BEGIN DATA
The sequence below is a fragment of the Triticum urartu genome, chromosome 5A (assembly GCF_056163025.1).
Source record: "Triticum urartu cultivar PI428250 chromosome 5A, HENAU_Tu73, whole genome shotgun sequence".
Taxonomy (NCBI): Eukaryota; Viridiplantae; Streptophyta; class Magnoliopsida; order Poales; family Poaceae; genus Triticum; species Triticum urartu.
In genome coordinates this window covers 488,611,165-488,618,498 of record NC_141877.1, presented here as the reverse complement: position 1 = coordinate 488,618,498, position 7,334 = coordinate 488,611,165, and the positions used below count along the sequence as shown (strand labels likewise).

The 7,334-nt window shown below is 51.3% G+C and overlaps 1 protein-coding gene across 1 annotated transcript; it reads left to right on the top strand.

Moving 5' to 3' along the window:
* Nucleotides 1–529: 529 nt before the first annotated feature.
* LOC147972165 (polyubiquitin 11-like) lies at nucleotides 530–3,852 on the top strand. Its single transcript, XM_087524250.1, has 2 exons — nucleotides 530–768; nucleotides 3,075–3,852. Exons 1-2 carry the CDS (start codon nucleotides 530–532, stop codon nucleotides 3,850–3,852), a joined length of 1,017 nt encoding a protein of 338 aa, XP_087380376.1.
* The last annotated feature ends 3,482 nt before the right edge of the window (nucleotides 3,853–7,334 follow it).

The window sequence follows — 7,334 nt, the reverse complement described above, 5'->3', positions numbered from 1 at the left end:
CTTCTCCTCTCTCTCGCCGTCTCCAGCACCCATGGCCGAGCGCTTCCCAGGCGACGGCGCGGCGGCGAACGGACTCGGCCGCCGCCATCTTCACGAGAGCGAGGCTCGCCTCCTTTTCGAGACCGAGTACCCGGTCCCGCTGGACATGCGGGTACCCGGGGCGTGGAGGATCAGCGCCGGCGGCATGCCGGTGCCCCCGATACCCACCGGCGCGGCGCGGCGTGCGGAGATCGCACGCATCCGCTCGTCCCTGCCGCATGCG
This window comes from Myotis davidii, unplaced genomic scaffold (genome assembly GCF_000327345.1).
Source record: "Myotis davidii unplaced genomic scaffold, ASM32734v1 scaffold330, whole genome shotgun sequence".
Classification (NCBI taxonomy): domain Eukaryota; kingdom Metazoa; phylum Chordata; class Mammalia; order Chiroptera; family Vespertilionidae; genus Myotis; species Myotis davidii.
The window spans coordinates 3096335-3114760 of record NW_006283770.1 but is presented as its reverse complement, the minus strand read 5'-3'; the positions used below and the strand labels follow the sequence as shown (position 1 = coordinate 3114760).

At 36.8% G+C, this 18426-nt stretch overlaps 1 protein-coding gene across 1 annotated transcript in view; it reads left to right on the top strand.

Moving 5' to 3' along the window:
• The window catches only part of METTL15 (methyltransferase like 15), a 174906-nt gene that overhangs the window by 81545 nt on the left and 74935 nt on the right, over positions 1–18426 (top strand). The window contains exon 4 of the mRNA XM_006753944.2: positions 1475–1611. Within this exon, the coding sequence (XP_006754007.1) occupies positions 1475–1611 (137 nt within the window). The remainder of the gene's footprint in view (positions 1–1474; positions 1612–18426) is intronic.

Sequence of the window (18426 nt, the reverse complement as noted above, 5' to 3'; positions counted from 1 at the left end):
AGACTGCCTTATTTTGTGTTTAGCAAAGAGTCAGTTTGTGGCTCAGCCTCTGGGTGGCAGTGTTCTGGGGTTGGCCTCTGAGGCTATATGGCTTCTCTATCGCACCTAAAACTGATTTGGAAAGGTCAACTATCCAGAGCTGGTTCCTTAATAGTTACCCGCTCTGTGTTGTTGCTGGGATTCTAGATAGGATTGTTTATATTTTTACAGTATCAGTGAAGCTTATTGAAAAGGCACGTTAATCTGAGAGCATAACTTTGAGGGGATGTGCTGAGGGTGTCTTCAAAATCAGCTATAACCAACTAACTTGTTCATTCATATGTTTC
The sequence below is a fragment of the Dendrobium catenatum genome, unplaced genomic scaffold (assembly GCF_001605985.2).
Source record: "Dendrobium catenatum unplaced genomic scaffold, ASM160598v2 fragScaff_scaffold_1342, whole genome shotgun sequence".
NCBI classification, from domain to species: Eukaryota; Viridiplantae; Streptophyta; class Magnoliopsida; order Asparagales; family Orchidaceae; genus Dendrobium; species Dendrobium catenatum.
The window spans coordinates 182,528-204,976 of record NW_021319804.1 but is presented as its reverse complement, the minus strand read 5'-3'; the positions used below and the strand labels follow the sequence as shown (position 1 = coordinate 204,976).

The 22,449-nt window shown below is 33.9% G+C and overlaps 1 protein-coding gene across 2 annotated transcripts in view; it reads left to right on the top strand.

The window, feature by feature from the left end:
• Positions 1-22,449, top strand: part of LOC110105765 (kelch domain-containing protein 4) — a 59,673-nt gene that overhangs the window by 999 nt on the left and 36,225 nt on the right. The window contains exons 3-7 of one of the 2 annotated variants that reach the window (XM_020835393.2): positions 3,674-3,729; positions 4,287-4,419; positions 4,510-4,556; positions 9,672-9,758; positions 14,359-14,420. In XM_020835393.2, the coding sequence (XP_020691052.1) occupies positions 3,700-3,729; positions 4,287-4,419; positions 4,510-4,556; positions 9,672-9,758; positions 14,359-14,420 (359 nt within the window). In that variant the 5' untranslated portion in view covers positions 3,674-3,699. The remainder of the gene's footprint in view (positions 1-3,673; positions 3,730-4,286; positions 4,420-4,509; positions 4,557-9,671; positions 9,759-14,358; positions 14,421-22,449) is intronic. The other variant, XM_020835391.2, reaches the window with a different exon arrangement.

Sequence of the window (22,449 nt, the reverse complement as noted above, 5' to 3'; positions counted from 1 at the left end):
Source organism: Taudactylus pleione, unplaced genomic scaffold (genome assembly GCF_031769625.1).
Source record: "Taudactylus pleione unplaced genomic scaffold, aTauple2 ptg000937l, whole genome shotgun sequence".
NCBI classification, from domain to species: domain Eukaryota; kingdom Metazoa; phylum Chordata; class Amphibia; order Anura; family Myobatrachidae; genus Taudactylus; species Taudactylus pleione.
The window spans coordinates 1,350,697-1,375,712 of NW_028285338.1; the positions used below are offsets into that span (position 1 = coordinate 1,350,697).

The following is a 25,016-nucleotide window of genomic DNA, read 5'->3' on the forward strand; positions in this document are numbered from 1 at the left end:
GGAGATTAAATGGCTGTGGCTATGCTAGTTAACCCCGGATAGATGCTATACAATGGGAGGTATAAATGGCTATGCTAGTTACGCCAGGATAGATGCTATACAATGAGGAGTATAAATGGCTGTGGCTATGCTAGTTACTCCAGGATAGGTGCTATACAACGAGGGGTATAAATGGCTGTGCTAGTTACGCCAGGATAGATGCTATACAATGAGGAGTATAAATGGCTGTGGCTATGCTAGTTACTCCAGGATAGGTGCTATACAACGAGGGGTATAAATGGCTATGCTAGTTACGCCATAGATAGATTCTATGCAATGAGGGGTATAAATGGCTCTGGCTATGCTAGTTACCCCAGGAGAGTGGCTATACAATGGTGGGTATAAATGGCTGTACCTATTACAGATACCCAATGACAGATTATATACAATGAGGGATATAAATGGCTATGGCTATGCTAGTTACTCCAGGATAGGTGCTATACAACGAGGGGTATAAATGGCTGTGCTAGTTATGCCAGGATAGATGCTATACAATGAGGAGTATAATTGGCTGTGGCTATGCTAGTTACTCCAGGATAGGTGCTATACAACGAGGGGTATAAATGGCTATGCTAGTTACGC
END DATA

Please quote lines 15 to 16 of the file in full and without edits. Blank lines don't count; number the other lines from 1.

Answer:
The window spans coordinates 3096335-3114760 of record NW_006283770.1 but is presented as its reverse complement, the minus strand read 5'-3'; the positions used below and the strand labels follow the sequence as shown (position 1 = coordinate 3114760).

At 36.8% G+C, this 18426-nt stretch overlaps 1 protein-coding gene across 1 annotated transcript in view; it reads left to right on the top strand.